LESLIE: Reggie in Montana listens to The Money Pit on KGEZ. And Reggie, what’s your question? How can we help?
REGGIE: How best to manage in-floor heating. My mother-in-law moved into a new condo, recently, and she’s of the old school where when you go to bed at night you turn down your heat, turn it back up in the morning or (inaudible) …
LESLIE: Well, you should be, too, to save some energy dollars.
REGGIE: Well, yes, but what we’ve noticed is that it seems like when she turns the heat back up again in the morning …
REGGIE: That it takes a long time for the room temperature to come up and by the time it gets up to where it’s triggering the thermostat, that giant concrete rock that is her floor is now giving off too much heat for too long and it overheats the room and such. And so we were trying to decide is it better off to manage it by just maintaining a constant temperature all the time? Or, if you do make adjustments, just make it in one or two degrees until you’re comfortable?
TOM: Well, I think that’s a great question. And you do point out one of the downsides of radiant heat; and there are not very many. But one of the downsides is the radiator itself is essentially the entire floor of your house. And so, unlike say, a cast iron radiator or a sheet metal radiator – either of which will heat up the house very, very quickly – the radiant floor does take a little bit of time.
Leslie, I agree that he should continue to use a clock setback thermostat but, perhaps, the dropping of the temperature might not be as much as you would normally do with, say, a cast iron system; perhaps only 10 degrees or so.
LESLIE: Well, what kind of setback do you recommend? Like during the day, we’ll operate our house on 71 and 72 and at night we’ll drop it to like 68. I mean we’re not dropping it to 60.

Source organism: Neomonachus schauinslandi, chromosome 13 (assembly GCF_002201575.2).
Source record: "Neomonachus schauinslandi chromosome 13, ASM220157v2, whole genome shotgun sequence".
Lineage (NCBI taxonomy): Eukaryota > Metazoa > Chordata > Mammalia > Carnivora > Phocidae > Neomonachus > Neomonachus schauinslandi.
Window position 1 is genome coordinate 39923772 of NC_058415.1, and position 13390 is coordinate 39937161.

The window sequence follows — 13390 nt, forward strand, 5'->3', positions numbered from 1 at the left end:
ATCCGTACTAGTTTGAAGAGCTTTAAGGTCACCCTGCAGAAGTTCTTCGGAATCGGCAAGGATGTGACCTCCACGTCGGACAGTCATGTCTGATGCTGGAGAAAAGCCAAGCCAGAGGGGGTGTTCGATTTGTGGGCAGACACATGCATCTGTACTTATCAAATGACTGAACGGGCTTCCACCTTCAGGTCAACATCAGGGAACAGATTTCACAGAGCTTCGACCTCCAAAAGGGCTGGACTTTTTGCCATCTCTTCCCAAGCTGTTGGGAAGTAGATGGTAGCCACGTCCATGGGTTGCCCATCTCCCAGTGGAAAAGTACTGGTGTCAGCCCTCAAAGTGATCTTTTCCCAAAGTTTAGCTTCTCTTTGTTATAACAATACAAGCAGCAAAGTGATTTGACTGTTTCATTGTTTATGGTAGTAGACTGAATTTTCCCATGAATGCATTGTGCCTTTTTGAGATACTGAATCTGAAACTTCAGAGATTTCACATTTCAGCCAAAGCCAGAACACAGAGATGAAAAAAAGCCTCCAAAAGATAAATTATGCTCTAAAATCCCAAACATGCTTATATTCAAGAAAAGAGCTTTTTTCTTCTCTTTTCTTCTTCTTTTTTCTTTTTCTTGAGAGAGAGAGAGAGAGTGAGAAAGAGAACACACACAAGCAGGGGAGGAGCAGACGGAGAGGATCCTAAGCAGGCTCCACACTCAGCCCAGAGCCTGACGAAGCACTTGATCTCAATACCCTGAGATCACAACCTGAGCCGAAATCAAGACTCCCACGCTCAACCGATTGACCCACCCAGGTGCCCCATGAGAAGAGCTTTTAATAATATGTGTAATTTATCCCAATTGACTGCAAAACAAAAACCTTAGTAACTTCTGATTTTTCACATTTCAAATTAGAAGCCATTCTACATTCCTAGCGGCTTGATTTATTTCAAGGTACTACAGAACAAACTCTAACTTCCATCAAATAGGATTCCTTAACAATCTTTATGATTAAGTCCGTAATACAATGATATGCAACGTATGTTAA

TOM: Yeah, what are you dropping it to?
REGGIE: Oh, she would be … she would be dropping her temperature down to like 60 degrees at night and then turning it back up to 71 or 72 in the morning. And it takes a long time to get that rock warmed up.
LESLIE: Well, especially with the concrete flooring.
TOM: You know what you might want to do? It takes a long time for the slab to cool off, too. So let’s say if she goes to bed at ten o’clock, I would set the thermostat to go down at 9:00; see, because you still have some heat left in the slab, right? And then, if she’s going to wake up at 6:00 in the morning, I’d bring that thermostat up at 5:00 to give it an hour to bring up. So, whereas if it was not a radiant slab, you might be using shorter periods of time to go it off and on – because it is a radiant slab and it holds heat longer but, conversely, takes longer to heat up – I would just adjust the times accordingly.
LESLIE: Right. So instead of having your mom operate the thermostat, replace that thermostat with one where you can put a timer control to bring the temperature up and down so she won’t even have to worry about it.
TOM: Oh, yeah, you definitely don’t want to have her do this manually. You definitely want to do it with a clock thermostat and take that decision away from her. It’s really not necessary for us to do … for her to do that. Because, then, she will overheat the house. She’ll just crank it up until she’s comfortable and then it’ll be too hot. And like you say, you’ll drop it down. But the idea of saving energy is really moot at that point.
REGGIE: Okay. Thanks a bunch.
TOM: You’re welcome. Thanks so much for calling us at 1-888-MONEY-PIT begin_of_the_skype_highlighting 1-888-MONEY-PIT end_of_the_skype_highlighting.